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How might a Trump presidency affect Australia?

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How might a Trump presidency affect Australia?

Posted 29/06/2016 by Stephen Fallon

The US Republican Party is poised to nominate Donald Trump as its candidate for the

November 2016 presidential election. Trump has no previous experience of governing, no

record of military service and has evinced little interest in policy details. He has, however,

suggested that Muslims should be prohibited from entering America, that Japan and South

Korea should consider developing nuclear weapons, and praised authoritarian leaders such

as Vladimir Putin and Kim Jong-un. These compliments have been reciprocated, illustrating

that Trump is no ordinary candidate. Given its close strategic relationship with America, it is

timely to assess what a Trump presidency might mean for Australia.

While some Australian observers of American politics may take comfort in the fact that most

polls predict a victory for the Democrats, Trump’s campaign has consistently upset the

predictions of political commentators and it would be unwise to write off his

chances. Following criticism of Trump by senior Australian politicians, both of Australia’s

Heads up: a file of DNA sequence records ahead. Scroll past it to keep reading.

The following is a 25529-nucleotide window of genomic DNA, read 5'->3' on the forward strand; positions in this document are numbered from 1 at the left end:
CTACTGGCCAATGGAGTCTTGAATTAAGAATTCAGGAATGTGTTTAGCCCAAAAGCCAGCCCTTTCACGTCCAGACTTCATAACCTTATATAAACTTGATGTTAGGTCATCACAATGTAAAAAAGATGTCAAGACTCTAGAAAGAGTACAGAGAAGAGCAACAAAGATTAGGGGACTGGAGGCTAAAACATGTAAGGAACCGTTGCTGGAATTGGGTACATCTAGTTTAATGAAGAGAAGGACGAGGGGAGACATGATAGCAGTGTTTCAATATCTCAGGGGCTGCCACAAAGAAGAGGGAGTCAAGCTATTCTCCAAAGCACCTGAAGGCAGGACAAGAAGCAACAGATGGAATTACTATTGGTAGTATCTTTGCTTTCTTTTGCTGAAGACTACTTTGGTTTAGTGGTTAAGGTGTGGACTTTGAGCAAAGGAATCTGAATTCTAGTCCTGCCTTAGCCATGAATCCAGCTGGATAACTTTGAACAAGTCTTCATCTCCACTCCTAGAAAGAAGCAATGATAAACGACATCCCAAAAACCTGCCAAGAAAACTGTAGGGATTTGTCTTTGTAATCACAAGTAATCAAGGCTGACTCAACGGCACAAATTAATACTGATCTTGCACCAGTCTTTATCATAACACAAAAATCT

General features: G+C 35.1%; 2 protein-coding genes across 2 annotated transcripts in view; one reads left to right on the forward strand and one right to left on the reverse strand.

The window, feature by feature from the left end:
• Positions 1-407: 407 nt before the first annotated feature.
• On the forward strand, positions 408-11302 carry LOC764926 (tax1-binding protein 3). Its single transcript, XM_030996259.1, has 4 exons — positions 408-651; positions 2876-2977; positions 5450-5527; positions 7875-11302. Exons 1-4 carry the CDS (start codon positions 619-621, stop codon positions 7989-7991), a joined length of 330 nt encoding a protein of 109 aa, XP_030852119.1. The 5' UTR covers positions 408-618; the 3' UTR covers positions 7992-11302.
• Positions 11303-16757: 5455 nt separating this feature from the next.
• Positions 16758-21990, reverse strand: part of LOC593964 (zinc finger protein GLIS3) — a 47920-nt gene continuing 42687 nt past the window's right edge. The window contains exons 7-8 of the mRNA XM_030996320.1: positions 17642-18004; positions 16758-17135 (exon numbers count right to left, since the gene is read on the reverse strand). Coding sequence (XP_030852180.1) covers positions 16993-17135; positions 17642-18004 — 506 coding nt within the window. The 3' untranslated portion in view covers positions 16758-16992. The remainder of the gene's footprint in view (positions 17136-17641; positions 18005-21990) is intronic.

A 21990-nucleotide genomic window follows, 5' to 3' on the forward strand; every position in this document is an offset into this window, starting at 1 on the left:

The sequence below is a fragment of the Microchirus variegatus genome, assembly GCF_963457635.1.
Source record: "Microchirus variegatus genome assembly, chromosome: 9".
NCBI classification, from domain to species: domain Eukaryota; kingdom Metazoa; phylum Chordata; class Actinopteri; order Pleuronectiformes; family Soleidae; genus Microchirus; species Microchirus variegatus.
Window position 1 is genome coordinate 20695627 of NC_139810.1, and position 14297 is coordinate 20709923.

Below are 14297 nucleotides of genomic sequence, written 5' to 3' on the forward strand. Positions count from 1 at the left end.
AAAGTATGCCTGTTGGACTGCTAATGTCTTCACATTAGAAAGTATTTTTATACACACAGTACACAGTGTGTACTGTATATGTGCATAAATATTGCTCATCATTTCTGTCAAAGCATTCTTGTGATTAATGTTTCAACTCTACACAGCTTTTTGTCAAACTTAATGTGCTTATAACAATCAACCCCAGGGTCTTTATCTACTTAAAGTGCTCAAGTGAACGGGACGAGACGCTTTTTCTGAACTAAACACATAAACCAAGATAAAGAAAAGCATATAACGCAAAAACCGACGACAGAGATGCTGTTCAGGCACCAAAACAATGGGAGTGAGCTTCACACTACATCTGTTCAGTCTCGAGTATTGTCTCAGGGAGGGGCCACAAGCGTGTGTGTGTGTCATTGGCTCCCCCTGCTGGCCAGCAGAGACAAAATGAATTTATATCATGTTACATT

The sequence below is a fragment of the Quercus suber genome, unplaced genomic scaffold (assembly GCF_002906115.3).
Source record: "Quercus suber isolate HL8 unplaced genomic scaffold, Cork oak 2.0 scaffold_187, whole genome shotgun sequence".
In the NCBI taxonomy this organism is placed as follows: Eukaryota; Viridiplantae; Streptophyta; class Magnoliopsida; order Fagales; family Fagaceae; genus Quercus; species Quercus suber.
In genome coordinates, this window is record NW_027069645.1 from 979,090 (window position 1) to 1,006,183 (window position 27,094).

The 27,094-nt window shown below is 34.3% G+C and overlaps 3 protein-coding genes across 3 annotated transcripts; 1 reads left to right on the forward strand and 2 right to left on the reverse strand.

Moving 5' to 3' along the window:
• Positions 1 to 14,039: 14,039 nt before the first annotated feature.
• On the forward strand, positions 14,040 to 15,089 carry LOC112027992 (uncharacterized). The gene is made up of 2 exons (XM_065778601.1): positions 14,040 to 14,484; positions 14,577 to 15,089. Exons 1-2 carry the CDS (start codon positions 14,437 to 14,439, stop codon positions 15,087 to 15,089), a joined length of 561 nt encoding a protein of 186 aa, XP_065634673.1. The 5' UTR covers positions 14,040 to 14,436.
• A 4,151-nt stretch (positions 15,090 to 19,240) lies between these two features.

major parties have stated that they will be able to work with whomever the American

electorate chooses.

If elected, it is difficult to predict what steps Trump would take given his propensity to

contradict himself. Moreover, during primary season, all presidential candidates tend to veer

toward the extreme end of the political spectrum to enthuse their base before attempting to

return to a more centrist position after winning the nomination. Mitt Romney’s attempt to

broaden his appeal among the Latino community after securing the Republican nomination

in 2012 is a fine example of this practice.

Nevertheless, Trump has been relatively consistent in a few areas that would affect

Australia. For example, he has said that he will stand up to China, which he claims has

‘stolen’ American jobs through intellectual property theft, currency manipulation and low

labour costs. Though he has asserted that he will be able to make a deal with China, he has

also asked, ‘Who the hell cares if there’s a trade war?’ Such a conflict may occur if, as Trump

has suggested, he declares China to be a currency manipulator and imposes a 35 per cent

import tax on goods produced by US companies that transfer production overseas.

This would potentially be harmful to Australia which relies on open trade and has close

economic relations with both the United States and China. It would likely increase the

distrust and competition between Washington and Beijing, exacerbating strategic tension in

the Asia-Pacific. If Washington embraced protectionism, it might also make it harder for

Australia to export to the United States (although in contrast to the large deficit it shoulders

in its economic relations with China, the United States enjoys a healthy surplus in its trade